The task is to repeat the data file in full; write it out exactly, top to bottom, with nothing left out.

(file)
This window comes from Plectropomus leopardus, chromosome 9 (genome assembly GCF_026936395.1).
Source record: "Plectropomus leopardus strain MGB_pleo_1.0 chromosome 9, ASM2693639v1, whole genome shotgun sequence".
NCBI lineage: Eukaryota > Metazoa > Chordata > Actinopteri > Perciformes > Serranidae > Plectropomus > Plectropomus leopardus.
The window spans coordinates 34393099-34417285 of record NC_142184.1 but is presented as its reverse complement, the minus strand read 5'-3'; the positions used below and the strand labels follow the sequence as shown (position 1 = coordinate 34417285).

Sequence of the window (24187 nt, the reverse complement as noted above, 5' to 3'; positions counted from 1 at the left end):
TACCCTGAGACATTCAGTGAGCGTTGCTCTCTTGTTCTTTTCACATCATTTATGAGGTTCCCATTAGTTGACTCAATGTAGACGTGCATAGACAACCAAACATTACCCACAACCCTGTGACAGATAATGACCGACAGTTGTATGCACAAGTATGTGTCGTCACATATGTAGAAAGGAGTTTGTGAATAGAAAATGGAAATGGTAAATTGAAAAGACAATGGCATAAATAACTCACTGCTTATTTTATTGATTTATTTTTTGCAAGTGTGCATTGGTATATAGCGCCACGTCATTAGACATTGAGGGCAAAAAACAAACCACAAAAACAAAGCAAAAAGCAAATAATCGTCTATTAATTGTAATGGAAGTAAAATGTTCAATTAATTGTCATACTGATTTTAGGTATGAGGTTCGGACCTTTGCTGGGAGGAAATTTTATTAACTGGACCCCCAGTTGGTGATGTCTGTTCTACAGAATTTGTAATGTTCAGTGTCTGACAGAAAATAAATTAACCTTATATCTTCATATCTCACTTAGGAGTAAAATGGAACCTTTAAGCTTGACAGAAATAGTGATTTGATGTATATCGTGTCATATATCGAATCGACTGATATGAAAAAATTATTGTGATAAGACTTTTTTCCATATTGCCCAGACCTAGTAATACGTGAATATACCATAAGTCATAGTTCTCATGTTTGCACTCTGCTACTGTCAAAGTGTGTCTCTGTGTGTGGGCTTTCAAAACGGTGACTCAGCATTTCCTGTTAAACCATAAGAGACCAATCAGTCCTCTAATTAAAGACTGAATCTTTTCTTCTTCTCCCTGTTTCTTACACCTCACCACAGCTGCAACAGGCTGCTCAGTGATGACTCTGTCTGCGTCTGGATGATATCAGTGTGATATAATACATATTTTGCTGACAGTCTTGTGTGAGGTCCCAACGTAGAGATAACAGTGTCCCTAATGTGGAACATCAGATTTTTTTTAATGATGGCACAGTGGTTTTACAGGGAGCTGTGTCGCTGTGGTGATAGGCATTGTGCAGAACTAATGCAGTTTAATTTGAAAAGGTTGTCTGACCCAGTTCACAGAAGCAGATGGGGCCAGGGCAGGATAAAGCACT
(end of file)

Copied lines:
This window comes from Plectropomus leopardus, chromosome 9 (genome assembly GCF_026936395.1).
Source record: "Plectropomus leopardus strain MGB_pleo_1.0 chromosome 9, ASM2693639v1, whole genome shotgun sequence".
NCBI lineage: Eukaryota > Metazoa > Chordata > Actinopteri > Perciformes > Serranidae > Plectropomus > Plectropomus leopardus.
The window spans coordinates 34393099-34417285 of record NC_142184.1 but is presented as its reverse complement, the minus strand read 5'-3'; the positions used below and the strand labels follow the sequence as shown (position 1 = coordinate 34417285).

Sequence of the window (24187 nt, the reverse complement as noted above, 5' to 3'; positions counted from 1 at the left end):
TACCCTGAGACATTCAGTGAGCGTTGCTCTCTTGTTCTTTTCACATCATTTATGAGGTTCCCATTAGTTGACTCAATGTAGACGTGCATAGACAACCAAACATTACCCACAACCCTGTGACAGATAATGACCGACAGTTGTATGCACAAGTATGTGTCGTCACATATGTAGAAAGGAGTTTGTGAATAGAAAATGGAAATGGTAAATTGAAAAGACAATGGCATAAATAACTCACTGCTTATTTTATTGATTTATTTTTTGCAAGTGTGCATTGGTATATAGCGCCACGTCATTAGACATTGAGGGCAAAAAACAAACCACAAAAACAAAGCAAAAAGCAAATAATCGTCTATTAATTGTAATGGAAGTAAAATGTTCAATTAATTGTCATACTGATTTTAGGTATGAGGTTCGGACCTTTGCTGGGAGGAAATTTTATTAACTGGACCCCCAGTTGGTGATGTCTGTTCTACAGAATTTGTAATGTTCAGTGTCTGACAGAAAATAAATTAACCTTATATCTTCATATCTCACTTAGGAGTAAAATGGAACCTTTAAGCTTGACAGAAATAGTGATTTGATGTATATCGTGTCATATATCGAATCGACTGATATGAAAAAATTATTGTGATAAGACTTTTTTCCATATTGCCCAGACCTAGTAATACGTGAATATACCATAAGTCATAGTTCTCATGTTTGCACTCTGCTACTGTCAAAGTGTGTCTCTGTGTGTGGGCTTTCAAAACGGTGACTCAGCATTTCCTGTTAAACCATAAGAGACCAATCAGTCCTCTAATTAAAGACTGAATCTTTTCTTCTTCTCCCTGTTTCTTACACCTCACCACAGCTGCAACAGGCTGCTCAGTGATGACTCTGTCTGCGTCTGGATGATATCAGTGTGATATAATACATATTTTGCTGACAGTCTTGTGTGAGGTCCCAACGTAGAGATAACAGTGTCCCTAATGTGGAACATCAGATTTTTTTTAATGATGGCACAGTGGTTTTACAGGGAGCTGTGTCGCTGTGGTGATAGGCATTGTGCAGAACTAATGCAGTTTAATTTGAAAAGGTTGTCTGACCCAGTTCACAGAAGCAGATGGGGCCAGGGCAGGATAAAGCACT